The Sugar You're Eating Without Even Knowing It

ASColgan Photography/Getty Images

It has been reported that the average American consumes 22 teaspoons of sugar a day. Given that the American Heart Association recommends that the intake of added sugar not exceed 6 teaspoons daily for women and 9 teaspoons daily for men, it is easy to see how added sugar leads the charge when it comes to major causes of the obesity and diabetes epidemics.

What Is Added Sugar?

The term “added sugar” refers to and includes all sugars that are added to food, rather than those that occur naturally. Naturally-occurring sugars, for instance, are those such as fructose and lactose, which are found naturally in fruit and milk, respectively. Added sugars, on the other hand, are those that are added to foods during manufacturing or processing, during preparation, or at the table before eating.

Added Sugar Goes By Many Names

Because food manufacturers have found many different methods and sources by which to add sugar to foods ranging from ketchup to cereal to soft drinks, it can be difficult to identify added sugar in the ingredients lists on food labels. However, by knowing many of the names that indicate a sugared or sugar-derived ingredient, you can be an informed consumer and opt for the products without added sugar.

The most common names for added sugar include any ingredient ending in “-ose”--such as maltose, dextrose, sucrose, fructose, lactose—as well as high fructose corn syrup, molasses, honey, cane sugar, corn sweetener, evaporated cane juice, raw sugar, syrup, and fruit juice concentrates.

What Foods Contain Added Sugar?

According to the American Heart Association, major sources of added sugars in our diets are soft drinks, candy, cakes, cookies, pies, fruit drinks, dairy desserts and milk products (such as ice cream and sweetened yogurt), and cereals. Most sweetened beverages and fruit drinks contain so much added sugar, in fact, that they have been referred to as “liquid sugar” by some experts.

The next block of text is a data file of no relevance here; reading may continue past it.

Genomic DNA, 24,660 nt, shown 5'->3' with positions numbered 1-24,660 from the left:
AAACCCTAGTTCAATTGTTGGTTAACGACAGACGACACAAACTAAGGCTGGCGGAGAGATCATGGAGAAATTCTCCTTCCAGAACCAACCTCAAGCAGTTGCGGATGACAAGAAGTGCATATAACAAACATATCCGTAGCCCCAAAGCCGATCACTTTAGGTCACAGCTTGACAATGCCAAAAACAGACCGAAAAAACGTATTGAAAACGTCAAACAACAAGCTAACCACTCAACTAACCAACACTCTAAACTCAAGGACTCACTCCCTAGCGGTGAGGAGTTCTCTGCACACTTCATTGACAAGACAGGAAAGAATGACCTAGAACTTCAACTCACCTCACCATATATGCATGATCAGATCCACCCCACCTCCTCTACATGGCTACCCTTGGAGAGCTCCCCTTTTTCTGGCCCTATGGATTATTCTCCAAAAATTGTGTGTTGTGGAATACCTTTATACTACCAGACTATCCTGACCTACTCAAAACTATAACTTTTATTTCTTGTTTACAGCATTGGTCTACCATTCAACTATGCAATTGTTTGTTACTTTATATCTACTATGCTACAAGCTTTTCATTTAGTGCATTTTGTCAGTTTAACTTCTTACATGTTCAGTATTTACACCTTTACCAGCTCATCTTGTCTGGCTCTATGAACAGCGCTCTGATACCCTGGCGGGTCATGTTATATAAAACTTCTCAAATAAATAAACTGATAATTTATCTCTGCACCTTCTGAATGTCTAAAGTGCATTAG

The cereal aisle, for example, has become notorious for the amount of added sugar that can be found in the products there. It is not uncommon to find cereals from well-known brands that contain added sugar as their single largest ingredient, making up 50 percent or more of the contents of the cereal box.

Another major source of added sugar that has recently come under fire is soft drinks. According to the United States Department of Agriculture (USDA), the average 12-ounce can of cola contains over 8 teaspoons of sugar! So, by drinking just one small soft drink, a woman would have already far exceeded her recommended daily sugar maximum (of 6 teaspoons), and a man would have nearly reached his (of 9 teaspoons).

Sugary Beverages May Literally Age You

As if all this were not enough, a recent study showed that drinking sugar-sweetened beverages such as sodas was associated with shorter telomeres (which are a marker of aging--longer telomeres, simply speaking, are a marker of youth, while telomere shortening is an indication of aging). This, in turn, was associated with higher risk for cardiovascular disease and diabetes.

The study investigators concluded that "regular consumption of sugar-sweetened sodas might influence metabolic disease development through accelerated cell aging." In other words, in one more twist to the added-sugar saga, drinking sodas could age your cells--and, therefore, you.

Was this page helpful?

Article Sources

  • Caprio S. Editorial: Calories from soft drinks—do they matter? N Engl J Med 2012; 367:1462-1463.
  • Johnson R et al. Dietary sugars intake and cardiovascular health: a scientific statement from the American Heart Association. Circulation 2009.
  • Leung CW, Laraia BA, Needham BL, et al. Soda and cell aging: associations between sugar-sweetened beverage consumption and leukocyte telomere length in healthy adults from the National Health and Nutrition Examination Surveys. Am J Public Health 2014 Oct 15:e1-e7. [Epub ahead of print]
  • Moss M. Salt Sugar Fat: How the Food Giants Hooked Us. New York: Random House. 2013.